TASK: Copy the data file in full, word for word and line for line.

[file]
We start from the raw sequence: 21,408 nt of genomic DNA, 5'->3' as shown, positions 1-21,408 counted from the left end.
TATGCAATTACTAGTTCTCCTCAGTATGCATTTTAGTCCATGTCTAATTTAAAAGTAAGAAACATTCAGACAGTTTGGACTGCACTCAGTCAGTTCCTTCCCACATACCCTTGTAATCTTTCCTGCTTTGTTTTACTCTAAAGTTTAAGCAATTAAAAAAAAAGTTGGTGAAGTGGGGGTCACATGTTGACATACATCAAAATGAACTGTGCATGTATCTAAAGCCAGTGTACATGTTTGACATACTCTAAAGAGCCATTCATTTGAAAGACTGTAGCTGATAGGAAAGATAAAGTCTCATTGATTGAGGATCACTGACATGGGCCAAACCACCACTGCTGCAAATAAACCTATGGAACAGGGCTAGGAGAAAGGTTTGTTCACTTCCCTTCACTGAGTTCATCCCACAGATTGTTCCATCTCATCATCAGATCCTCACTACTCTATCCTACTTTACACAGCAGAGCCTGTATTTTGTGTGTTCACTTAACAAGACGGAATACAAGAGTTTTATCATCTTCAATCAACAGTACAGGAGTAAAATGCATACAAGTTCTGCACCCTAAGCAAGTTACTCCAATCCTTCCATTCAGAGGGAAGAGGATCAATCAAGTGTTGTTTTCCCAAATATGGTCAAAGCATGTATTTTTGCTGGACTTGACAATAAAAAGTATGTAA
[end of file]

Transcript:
We start from the raw sequence: 21,408 nt of genomic DNA, 5'->3' as shown, positions 1-21,408 counted from the left end.
TATGCAATTACTAGTTCTCCTCAGTATGCATTTTAGTCCATGTCTAATTTAAAAGTAAGAAACATTCAGACAGTTTGGACTGCACTCAGTCAGTTCCTTCCCACATACCCTTGTAATCTTTCCTGCTTTGTTTTACTCTAAAGTTTAAGCAATTAAAAAAAAAGTTGGTGAAGTGGGGGTCACATGTTGACATACATCAAAATGAACTGTGCATGTATCTAAAGCCAGTGTACATGTTTGACATACTCTAAAGAGCCATTCATTTGAAAGACTGTAGCTGATAGGAAAGATAAAGTCTCATTGATTGAGGATCACTGACATGGGCCAAACCACCACTGCTGCAAATAAACCTATGGAACAGGGCTAGGAGAAAGGTTTGTTCACTTCCCTTCACTGAGTTCATCCCACAGATTGTTCCATCTCATCATCAGATCCTCACTACTCTATCCTACTTTACACAGCAGAGCCTGTATTTTGTGTGTTCACTTAACAAGACGGAATACAAGAGTTTTATCATCTTCAATCAACAGTACAGGAGTAAAATGCATACAAGTTCTGCACCCTAAGCAAGTTACTCCAATCCTTCCATTCAGAGGGAAGAGGATCAATCAAGTGTTGTTTTCCCAAATATGGTCAAAGCATGTATTTTTGCTGGACTTGACAATAAAAAGTATGTAA